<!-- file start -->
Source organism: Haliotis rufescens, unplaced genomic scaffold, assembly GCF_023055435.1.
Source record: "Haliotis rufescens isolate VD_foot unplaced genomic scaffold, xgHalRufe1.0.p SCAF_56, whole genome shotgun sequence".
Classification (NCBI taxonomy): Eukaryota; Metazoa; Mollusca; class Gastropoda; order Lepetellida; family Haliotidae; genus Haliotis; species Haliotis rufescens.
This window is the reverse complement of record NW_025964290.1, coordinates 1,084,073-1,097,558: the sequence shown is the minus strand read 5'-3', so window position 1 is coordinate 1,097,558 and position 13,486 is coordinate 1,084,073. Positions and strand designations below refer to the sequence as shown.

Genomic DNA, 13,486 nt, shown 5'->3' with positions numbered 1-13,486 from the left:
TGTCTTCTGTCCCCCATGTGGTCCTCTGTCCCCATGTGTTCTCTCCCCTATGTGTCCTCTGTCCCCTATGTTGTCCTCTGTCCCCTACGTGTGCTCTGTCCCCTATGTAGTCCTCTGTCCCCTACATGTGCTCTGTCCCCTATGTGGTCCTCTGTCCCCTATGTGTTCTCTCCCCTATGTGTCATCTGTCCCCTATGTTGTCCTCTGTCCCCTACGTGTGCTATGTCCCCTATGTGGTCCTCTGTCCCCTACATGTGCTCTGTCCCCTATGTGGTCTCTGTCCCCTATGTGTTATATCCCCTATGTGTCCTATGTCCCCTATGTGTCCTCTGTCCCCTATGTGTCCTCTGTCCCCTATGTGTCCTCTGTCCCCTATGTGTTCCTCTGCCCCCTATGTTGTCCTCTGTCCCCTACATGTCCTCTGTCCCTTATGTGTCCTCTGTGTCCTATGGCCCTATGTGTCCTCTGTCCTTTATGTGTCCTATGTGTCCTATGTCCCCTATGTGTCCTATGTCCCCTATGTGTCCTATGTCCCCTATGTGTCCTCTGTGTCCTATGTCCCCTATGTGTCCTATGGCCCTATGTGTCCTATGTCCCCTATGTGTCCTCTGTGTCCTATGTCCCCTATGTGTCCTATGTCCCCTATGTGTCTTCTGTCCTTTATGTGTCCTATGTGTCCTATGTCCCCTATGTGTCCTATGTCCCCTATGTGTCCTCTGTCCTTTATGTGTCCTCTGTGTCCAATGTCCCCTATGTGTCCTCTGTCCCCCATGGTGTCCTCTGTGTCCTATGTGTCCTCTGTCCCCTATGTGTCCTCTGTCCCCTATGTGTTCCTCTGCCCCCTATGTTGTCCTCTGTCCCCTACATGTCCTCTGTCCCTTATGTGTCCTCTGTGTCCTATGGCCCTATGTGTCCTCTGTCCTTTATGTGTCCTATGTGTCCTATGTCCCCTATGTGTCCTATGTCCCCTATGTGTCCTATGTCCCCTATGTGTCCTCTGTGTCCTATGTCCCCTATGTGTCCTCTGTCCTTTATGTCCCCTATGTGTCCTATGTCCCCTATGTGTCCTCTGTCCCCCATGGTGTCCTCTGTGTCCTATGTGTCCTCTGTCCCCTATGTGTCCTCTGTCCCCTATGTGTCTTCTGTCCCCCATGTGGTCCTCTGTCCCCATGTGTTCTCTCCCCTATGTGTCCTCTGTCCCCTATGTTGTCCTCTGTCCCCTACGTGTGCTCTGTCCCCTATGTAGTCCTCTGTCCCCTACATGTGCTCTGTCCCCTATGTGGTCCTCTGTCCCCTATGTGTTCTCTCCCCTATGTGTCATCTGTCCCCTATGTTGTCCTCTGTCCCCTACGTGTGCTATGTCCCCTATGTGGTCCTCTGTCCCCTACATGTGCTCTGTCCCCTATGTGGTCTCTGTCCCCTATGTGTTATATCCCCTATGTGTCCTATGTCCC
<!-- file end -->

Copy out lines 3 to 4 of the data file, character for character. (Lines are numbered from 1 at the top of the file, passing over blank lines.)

Classification (NCBI taxonomy): Eukaryota; Metazoa; Mollusca; class Gastropoda; order Lepetellida; family Haliotidae; genus Haliotis; species Haliotis rufescens.
This window is the reverse complement of record NW_025964290.1, coordinates 1,084,073-1,097,558: the sequence shown is the minus strand read 5'-3', so window position 1 is coordinate 1,097,558 and position 13,486 is coordinate 1,084,073. Positions and strand designations below refer to the sequence as shown.